The Cuypers Passage is an underpass that offers the shortest connection for cyclists, and pedestrians, between Amsterdam’s historic centre and the waterfront and the ferries to Amsterdam North. Put his way, it is just another regular piece of infrastructure that eliminates what Dutch cyclists like the least, which is being forced to make a detour. But the tunnel is not only the desired shortcut but also a remarkably dignified space.
The Cuypers Passage cuts through Amsterdam Central, the city’s largest and busiest train station. It is designed by Benthem Crouwel Architects, together with graphic design studio Irma Boom Office, which was responsible for the Delft blue tile tableau that adorns one side of the tunnel.
The passage connects the centre of the city both with the east-west route along the IJ River, and with the quays of the ferries that bring a growing number of people to and from Amsterdam North, one of the fastest changing parts of the Dutch capital.
The 110-metre-long tunnel is divided in its length: one side is dedicated to cyclists, the other side to pedestrians, with a slightly elevated walkway, to ensure the division between the two types of users. The bike lane is black with asphalt paving, and a wall and ceiling of sound-absorbing asphalt behind steel gratings. The gratings prevent both graffiti and postering.
One the other side the pavement, wall and ceiling are covered with circa 77,000 Delft Blue tiles. The ceramics have been manufactured by Royal Tichelaar in Makkum, which has been in business since 1572. The tunnel has been decorated with a design that takes as it point of departure a work of tile painter Cornelis Boumeester (1652-1733). The original art work, in the collection of the Rijksmuseum, shows the Warship Rotterdam and the Herring Fleet. Chauvinistically, and falsifying history a bit, in the Cuypers Passage the original Rotterdam crest on the stern of the ship has been replaced with the Amsterdam coat of arms. Boumeester’s imagery is used at the southern end of the tunnel, close to the historic centre of Amsterdam. Moving northward, the ships and the expressively articulated waves begin to fade, to completely dissolve in abstract patterns of different shades of blue on the north side.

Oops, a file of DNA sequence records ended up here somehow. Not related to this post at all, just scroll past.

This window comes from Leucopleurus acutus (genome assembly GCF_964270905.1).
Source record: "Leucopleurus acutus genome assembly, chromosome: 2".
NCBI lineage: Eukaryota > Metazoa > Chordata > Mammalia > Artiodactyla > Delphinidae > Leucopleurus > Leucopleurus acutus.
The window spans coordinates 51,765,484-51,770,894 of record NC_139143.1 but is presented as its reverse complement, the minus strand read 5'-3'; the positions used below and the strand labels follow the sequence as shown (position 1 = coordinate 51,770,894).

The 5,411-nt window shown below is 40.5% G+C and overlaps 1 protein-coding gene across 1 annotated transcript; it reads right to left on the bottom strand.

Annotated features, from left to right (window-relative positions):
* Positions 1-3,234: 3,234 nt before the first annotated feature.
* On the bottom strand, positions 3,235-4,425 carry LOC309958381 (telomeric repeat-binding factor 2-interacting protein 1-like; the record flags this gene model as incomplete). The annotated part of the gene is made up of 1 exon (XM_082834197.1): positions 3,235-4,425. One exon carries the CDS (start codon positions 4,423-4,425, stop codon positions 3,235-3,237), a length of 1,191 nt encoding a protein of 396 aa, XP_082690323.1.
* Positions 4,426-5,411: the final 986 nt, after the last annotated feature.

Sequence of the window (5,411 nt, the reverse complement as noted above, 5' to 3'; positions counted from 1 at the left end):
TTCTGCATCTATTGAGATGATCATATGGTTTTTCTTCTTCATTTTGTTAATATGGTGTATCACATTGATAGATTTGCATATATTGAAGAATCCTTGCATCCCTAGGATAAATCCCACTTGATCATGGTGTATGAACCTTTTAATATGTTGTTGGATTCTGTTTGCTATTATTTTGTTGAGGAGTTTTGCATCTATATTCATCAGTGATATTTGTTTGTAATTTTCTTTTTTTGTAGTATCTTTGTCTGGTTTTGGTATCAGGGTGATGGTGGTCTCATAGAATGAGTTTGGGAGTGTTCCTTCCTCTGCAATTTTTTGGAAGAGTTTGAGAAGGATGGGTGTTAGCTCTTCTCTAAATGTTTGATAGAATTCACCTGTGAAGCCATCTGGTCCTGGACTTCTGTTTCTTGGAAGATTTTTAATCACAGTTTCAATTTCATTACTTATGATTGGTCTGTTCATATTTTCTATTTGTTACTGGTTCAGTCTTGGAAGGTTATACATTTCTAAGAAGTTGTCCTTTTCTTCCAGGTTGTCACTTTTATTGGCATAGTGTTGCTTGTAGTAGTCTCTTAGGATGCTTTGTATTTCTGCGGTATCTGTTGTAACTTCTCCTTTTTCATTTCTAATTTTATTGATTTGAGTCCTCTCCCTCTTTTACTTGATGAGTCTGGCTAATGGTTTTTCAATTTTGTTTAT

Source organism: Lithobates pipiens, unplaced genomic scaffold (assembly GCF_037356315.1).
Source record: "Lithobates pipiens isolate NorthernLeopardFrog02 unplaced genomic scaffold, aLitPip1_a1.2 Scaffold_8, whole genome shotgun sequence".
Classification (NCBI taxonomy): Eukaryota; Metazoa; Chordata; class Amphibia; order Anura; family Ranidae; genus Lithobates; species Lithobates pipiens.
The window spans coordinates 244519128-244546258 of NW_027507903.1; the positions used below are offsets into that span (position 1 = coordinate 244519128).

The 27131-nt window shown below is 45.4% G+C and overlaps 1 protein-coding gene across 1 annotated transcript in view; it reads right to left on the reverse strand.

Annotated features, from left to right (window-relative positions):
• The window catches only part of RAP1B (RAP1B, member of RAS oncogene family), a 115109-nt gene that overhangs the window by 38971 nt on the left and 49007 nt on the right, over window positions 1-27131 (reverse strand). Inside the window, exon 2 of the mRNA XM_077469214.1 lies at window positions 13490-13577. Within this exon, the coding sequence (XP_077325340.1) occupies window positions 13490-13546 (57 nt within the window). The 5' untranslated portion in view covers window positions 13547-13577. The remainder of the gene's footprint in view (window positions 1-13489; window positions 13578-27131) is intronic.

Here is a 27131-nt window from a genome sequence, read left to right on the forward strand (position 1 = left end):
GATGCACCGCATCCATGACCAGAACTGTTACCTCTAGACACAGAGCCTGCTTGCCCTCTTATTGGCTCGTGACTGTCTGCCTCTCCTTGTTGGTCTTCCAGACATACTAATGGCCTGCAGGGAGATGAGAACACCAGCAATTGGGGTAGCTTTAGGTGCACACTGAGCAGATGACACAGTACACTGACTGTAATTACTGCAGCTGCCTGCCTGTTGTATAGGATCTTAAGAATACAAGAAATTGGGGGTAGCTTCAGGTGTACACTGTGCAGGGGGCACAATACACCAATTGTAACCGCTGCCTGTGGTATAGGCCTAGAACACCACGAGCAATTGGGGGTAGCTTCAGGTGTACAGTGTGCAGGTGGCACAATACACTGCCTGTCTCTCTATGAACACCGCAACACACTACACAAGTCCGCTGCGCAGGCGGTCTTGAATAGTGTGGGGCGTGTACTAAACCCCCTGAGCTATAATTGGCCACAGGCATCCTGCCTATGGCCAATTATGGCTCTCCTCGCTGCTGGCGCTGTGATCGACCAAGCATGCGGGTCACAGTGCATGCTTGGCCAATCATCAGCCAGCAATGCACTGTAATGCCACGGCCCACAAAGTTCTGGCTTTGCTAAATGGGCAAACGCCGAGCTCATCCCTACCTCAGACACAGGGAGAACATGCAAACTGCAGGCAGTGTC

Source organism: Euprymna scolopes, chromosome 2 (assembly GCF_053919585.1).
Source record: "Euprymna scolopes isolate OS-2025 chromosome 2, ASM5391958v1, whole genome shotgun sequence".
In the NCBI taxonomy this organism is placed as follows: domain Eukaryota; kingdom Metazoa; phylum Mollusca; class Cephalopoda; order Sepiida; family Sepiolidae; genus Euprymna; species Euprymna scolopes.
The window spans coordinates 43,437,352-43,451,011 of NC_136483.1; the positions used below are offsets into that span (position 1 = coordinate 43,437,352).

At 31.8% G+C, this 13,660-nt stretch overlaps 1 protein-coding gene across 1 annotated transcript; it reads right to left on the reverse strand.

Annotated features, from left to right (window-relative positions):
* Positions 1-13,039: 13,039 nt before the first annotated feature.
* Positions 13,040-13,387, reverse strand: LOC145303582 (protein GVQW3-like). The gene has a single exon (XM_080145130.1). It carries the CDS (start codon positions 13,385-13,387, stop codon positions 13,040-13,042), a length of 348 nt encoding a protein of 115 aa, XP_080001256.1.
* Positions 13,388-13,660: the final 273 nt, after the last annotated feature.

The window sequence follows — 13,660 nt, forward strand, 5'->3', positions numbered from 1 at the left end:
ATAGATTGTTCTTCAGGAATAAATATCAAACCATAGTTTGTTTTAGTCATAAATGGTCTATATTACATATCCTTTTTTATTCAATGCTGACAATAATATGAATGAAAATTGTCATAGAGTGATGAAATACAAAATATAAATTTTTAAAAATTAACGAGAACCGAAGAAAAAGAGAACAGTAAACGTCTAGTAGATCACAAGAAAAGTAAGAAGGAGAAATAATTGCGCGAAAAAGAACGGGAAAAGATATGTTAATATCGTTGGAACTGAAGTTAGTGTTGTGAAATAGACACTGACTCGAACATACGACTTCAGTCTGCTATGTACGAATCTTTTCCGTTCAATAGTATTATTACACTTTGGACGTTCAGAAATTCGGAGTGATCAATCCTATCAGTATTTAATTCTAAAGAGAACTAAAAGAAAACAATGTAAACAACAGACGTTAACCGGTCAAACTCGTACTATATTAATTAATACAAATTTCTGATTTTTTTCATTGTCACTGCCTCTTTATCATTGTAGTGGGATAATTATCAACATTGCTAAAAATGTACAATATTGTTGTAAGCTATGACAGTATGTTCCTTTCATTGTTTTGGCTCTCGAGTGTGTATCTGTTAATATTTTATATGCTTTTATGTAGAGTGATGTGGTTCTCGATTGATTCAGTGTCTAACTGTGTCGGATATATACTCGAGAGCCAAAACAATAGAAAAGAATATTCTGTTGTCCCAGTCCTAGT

Here the tunnel ends in what is a daring experiment in traffic management, given how busy it can be when one or more ferries arrive: an undefined space without any signage, lines or lanes, which pedestrians and cyclists need to share. The wisdom behind it, which so far seems to be correct, is then if nobody can claim any more right to use this shared space than everybody else, people will sort it out themselves. It turns out that this invitation to collectively crowd-manage everyone’s way through the mass is actually rarely leading to accidents.
The underpass is just a small element within Benthem Crouwel’s comprehensive redevelopment of the train station and its surroundings, which has been almost 20 years in the making.
The project consists of the renovation and restoration of the monumental 19th century station, designed by P.J.H. Cuypers (hence the name of the passage); the make-over of the two existing tunnels which offer access to the train platforms; plus the construction of a third tunnel in the middle, each with retail and restaurants. In between these three tunnels there are two new passages dug out, again with retail, which are kept outside the restricted area of the three other tunnels that are closed off with tourniquets and only accessible with a valid public transportation pass. The sixth tunnel is the new Cuypers Passage on the westside of the station. For pedestrians it is an additional option to traverse the station, for cyclists it is the only possibility to go straight from one side to the other.
On the south the square in front of the train station is emptied as much as possible, on the north side the station has been extended with the so-called IJ Hall, a hybrid, half-open space built above the lowered road east-west for motorized traffic.
The IJ Hall has a large arched roof that complements the three existing parallel arched roofs of the train station. Elevated above grade is a new regional bus station, which has liberated the ground floor for pedestrians. It allows for an uninterrupted pedestrian flow and unobstructed views of the IJ. With all other traffic eliminated there is ample space behind the station for a wide bike lane, which runs partially under the roof of the IJ Hall, offering the brief sensation of biking inside a building.
In addition to all these interventions, the city of Amsterdam has also constructed the new NorthSouth metro line which runs underneath the station. (The architectural design of all the metro stations for this new line, completed in the summer of 2018, is a separate project of Benthem Crouwel.).
The interventions in and around the Central Station have led to a fascinating collection of interconnected public spaces which are partly indoor (in the station) partly outdoor (the square in front of the station) and partly somewhere in between (under the roof of the IJ Hall). The Cuypers Passage is equally hybrid and could be considered as a public urban interior, or as the architects themselves called it, an urban room. Traditionally Delft Blue tiles were mainly applied in kitchens. Their decorative use in the Cuypers Passage offers a sense of domesticity and comfort to this urban public space. Just as for centuries the tiles have added luxury and beauty to the everyday space of the kitchen, they give an unusual preciousness to the tunnel, elevating it above the ordinary. It is telling that the asphalt side of the tunnel has been deliberately made graffiti-repellent, whereas the architects, and the clients, seem confident that the tiles will be respectfully left untouched.